Up to a third of citizens across the States live in coastal areas, with many more owning a second home on the coast away from the bustle and clamour of urban centres.
However, thanks to rising sea levels, these once-coveted properties now find themselves facing a difficult reality: they may no longer be viable long-term investments. Financial website Invezz sat down with Dr. Ian Miller of the University of Washington – an expert in the field of coastal hazards – as he heralded a future that could see the wealthy moving away from the shore within a generation.
A Seismic Shift?
With McKinsey & Company forecasting that $30 billion could be wiped from the Florida housing market in the next decade, the headline here is that Dr. Miller’s sentiments are largely similar.
He predicts a dramatic shift in attitudes to living by the sea in the USA, as many rich individuals – many of whom currently reside by the shoreline – are forced inland by the increasing damages and inconveniences associated with flooding. Meanwhile, poorer people living inland are pushed towards the now cheaper flood-prone coastline.
Miller didn’t denote a date for this shift, though such an exodus would be transformative for the entire housing market. Moreover, he does expect some rich individuals to become “flood-tolerant” and maintain their waterfront properties despite difficulties with increased flooding. This could see the shoreline become a largely poor area occasionally dotted with the exclusive mansion or two fitted with flood barriers and other preventative measures.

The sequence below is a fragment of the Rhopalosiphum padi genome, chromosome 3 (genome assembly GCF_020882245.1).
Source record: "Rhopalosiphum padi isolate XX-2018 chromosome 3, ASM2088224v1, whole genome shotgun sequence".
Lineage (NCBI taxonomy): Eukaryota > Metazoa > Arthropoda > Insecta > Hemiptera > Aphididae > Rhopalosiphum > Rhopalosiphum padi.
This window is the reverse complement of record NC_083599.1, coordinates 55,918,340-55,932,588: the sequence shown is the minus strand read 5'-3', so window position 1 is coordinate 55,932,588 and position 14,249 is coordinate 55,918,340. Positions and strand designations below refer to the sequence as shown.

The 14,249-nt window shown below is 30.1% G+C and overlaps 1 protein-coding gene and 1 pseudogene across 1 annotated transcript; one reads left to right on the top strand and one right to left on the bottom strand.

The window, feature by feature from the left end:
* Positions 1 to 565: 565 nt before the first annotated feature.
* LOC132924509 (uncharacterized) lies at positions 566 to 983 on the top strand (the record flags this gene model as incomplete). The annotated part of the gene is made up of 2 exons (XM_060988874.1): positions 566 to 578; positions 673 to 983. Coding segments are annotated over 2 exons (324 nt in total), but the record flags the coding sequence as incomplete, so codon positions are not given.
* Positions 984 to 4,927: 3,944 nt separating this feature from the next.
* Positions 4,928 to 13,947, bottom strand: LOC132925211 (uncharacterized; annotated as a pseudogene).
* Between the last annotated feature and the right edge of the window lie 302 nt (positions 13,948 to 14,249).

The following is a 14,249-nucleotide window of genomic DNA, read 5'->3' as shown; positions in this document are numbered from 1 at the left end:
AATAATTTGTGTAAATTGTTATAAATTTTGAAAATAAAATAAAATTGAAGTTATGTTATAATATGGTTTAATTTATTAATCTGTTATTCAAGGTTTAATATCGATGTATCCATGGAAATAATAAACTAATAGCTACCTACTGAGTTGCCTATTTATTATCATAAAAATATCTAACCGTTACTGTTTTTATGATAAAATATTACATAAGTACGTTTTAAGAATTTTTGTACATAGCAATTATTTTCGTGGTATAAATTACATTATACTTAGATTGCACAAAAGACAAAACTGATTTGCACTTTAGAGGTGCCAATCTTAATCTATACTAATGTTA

For Miller, this shift is a “when” rather than an “if”; so, for both prospective investors and existing homeowners, it would seem wise to take heed of this prescient warning. Otherwise, they could find themselves stuck in a devalued or even unsellable flood-prone property.
Certain administrative errors have contributed to this state of affairs. Foremost, Miller was keen to point out the flawed manner in which the USA currently defines floodplains, stating that areas are only delineated as a floodplain if they have a 1% (or greater) chance of experiencing a flood event. Both the severity of these events and the impacts of climate change are not factored into the delineation, meaning that hazard lines are likely to move within the lifespan of a mortgage, making risk is difficult to calculate for many properties.
For example, the floodplain in Miller’s home state, Washington, has only recently been re-mapped for the first time in three decades. While this may have been sufficient based on the 5-inch rise of sea levels in the last century, as this rise accelerates this timespan is simply “(not) going to cut it.” Miller sees a world on the horizon in which individuals could experience drastic changes during the lifespan of their mortgage.
Additionally, imminent changes to the USA’s National Flood Insurance Program will only apply to people with mortgages, so those who are rich will be unaffected by increased premiums. Moreover, Miller believes that flood insurance actually incentivizes the purchase of homes that people could eventually be unable to afford to maintain.
An Unavoidable Fate for Floodplain Properties?
The appeal of living on the waterfront remains obvious, and Dr. Miller was keen to explain that for those who can afford the hefty maintenance and repair costs, the party may not be over just yet. Artificial solutions such as flood barriers and natural solutions such as salt-marsh and kelp restoration were touted by Miller as potential solutions that could render coastal living more feasible for longer.
However, the fate of these properties appears inevitable, and Miller didn’t mince his words, stating “I certainly wouldn’t buy it as an investment, or with the expectation that I was going to pass it down to my grandchildren.”
You can read Invezz’s full interview with Dr. Ian Miller here.